Interview with health coach and pharmacist Stacy Bennett — part two

November 27, 2013By Focus on the Pharmacy Front End Blog, Independent Pharmacy

by Jen Johnston

This is part two of my interview with Stacy Bennett, RPh, CHHC of Health Coach Pharmacist, to talk through how she is incorporating health coaching into her pharmacy practice. I hope this post will give you some ideas of how you can incorporate health coaching into your own pharmacy practice, either by becoming a certified health coach yourself or by partnering with one. You can read about Stacy’s background in part one of this post.

Q. Do you think there is a role for health coaches with medication therapy management (MTM) programs?

A. Absolutely! Medication compliance is more important than ever now that insurers are beginning to restructure reimbursement rates based on patient compliance and outcomes. I would like to see a more holistic approach to MTM, which includes the incorporation of health coaching into MTM programs. I believe there is definitely a place to discuss diet, exercise, relationships, spirituality, and career along with the medication a patient takes on a daily basis. By adding health coaching into the MTM program, it could increase compliance rates exponentially.

Q. Why are health coaches needed at pharmacy? What positive impact can health coaches make on pharmacy patients?

A. Health coaches have a different skill set and knowledge base than pharmacists. A pharmacist can tell you how to treat a yeast infection. A health coach can tell you how to prevent it from happening again.  A pharmacist can recommend a good sleeping pill. A health coach can help you figure out why you aren't sleeping well. A pharmacist can give you a laxative or anti-diarrheal. A health coach can help you figure out what's causing the irritated bowel.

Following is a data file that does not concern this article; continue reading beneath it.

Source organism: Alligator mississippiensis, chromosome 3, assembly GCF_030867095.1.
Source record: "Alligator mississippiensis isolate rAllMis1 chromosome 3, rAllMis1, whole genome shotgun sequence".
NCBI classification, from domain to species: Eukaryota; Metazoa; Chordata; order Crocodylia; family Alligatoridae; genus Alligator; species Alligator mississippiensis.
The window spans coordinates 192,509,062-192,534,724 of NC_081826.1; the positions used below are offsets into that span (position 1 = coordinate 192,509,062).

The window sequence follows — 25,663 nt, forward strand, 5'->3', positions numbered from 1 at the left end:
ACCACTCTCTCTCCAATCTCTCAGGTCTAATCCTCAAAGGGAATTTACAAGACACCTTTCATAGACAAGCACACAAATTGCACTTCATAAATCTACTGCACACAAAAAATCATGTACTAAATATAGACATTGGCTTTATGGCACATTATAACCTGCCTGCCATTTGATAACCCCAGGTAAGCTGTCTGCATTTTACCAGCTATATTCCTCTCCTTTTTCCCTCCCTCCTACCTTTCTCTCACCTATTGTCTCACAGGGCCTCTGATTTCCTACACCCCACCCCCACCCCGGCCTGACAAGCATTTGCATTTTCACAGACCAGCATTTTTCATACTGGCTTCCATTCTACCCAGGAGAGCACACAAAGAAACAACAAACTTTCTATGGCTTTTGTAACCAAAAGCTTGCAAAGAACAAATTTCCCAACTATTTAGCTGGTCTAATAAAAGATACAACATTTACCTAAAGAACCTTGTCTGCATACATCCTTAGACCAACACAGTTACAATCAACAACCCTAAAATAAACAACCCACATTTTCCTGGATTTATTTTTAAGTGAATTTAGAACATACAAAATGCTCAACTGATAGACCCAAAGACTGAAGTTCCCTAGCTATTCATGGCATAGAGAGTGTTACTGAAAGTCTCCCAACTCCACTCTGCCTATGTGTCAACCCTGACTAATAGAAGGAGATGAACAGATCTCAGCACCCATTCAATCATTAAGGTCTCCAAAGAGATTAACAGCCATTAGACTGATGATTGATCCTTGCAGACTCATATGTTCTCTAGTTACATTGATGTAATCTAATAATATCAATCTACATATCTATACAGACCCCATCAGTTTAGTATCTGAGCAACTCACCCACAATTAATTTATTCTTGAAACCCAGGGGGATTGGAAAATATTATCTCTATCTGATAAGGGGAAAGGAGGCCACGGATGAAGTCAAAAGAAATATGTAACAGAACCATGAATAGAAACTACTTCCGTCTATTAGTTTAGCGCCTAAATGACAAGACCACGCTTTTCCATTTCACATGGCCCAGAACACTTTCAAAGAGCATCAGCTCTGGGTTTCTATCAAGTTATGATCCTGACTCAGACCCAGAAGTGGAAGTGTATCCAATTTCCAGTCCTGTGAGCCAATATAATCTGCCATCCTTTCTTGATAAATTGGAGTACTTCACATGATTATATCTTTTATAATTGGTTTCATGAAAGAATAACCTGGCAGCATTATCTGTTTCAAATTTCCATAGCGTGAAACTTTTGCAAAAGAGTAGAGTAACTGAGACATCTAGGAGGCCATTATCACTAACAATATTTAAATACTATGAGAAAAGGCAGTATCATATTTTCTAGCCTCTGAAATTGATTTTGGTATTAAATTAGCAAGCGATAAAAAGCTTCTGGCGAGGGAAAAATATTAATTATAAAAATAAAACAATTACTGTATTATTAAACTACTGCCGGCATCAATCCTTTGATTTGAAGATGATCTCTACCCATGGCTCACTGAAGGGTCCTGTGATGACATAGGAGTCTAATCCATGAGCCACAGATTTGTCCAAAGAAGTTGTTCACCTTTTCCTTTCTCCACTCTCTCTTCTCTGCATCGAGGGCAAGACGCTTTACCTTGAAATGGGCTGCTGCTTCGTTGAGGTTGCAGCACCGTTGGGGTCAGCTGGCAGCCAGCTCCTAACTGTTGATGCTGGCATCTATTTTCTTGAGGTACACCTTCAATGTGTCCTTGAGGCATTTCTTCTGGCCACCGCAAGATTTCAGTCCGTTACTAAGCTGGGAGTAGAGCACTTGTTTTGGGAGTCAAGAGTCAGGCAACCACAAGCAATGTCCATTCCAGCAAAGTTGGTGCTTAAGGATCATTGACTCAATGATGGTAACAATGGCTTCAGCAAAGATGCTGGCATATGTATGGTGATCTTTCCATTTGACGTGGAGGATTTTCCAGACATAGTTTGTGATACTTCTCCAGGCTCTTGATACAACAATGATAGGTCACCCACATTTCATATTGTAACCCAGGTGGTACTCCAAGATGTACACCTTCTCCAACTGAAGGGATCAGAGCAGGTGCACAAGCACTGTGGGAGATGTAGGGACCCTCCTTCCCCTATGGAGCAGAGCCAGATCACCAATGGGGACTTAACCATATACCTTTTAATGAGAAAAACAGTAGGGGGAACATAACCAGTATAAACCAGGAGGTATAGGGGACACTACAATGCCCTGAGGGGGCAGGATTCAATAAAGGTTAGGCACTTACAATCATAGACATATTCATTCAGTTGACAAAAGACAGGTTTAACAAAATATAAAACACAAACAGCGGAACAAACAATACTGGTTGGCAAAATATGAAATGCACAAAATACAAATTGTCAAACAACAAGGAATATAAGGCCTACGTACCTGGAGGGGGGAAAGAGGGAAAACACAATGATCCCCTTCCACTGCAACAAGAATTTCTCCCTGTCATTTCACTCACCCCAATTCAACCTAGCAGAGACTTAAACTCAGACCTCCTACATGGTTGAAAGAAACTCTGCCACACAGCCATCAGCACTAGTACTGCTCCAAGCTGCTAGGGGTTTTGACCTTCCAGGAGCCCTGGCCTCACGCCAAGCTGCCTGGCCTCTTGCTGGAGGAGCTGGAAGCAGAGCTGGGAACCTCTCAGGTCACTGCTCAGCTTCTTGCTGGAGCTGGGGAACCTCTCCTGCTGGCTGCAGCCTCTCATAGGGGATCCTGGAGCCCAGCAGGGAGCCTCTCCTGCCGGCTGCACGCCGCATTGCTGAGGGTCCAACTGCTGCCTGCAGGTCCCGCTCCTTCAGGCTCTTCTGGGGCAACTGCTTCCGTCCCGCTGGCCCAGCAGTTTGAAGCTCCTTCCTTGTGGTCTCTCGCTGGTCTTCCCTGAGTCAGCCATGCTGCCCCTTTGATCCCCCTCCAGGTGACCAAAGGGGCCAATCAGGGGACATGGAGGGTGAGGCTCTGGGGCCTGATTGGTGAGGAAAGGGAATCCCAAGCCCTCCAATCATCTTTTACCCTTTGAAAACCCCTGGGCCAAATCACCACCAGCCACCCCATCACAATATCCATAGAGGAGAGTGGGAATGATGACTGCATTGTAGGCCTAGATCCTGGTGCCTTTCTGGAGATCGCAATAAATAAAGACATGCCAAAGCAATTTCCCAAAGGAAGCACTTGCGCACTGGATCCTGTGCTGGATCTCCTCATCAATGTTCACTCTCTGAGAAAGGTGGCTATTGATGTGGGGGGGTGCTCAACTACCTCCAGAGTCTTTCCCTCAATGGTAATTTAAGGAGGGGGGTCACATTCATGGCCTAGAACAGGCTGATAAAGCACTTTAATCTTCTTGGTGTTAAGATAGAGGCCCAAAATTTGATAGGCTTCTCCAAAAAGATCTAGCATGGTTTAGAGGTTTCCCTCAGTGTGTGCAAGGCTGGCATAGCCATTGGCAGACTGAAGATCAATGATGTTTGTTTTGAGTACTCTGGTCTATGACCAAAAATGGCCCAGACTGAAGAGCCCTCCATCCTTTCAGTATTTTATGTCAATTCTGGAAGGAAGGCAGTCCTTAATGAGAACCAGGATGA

Q. Do you have any first hand experiences with your health coaching helping one of your pharmacy patients?

A. Yes, one of my recent clients was actually a patient of mine at my pharmacy. She had been struggling with throat congestion and was given several different antibiotics, antivirals, antifungals, antacids, and allergy medications to relieve the problem. Nine months later, she still suffered. When I took her on as a health coaching client, we took a look at several factors in her diet and lifestyle, incorporated a few changes, and her congestion cleared completely in just two weeks.

Q. Why should a pharmacist consider becoming a health coach?

A. Job satisfaction is a big reason for me.  In retail, often I feel a bit robotic only filling prescriptions day in and day out.  Adding health coaching into my practice helps me play a more active role in a patient's healthcare.

Q. What advice do you have for pharmacists that do not necessarily want to become health coaches, but want to partner with one?

A. I definitely see a place for health coaches in a pharmacy. Most doctors recommend diet and lifestyle changes for their patients before prescribing medications. Unfortunately, they often don't have the time to follow through with those recommendations. Health coaches can be that missing link between recommending the change and instituting that change.

I wish doctors would write prescriptions for thing like “high cholesterol lifestyle change,” that could be taken to a health coach employed by a pharmacy. The health coach would then perform a health history interview and set up regular appointments with the patient either over the phone or in person. The health coach could follow up with the physician after a few sessions with either recommendations for further testing or an additional doctor visit.

And as I mentioned before, I also believe they should be integrated into a thriving MTM program. Patients should see the pharmacist for their primary MTM consult, then the health coach for the longer term follow up.

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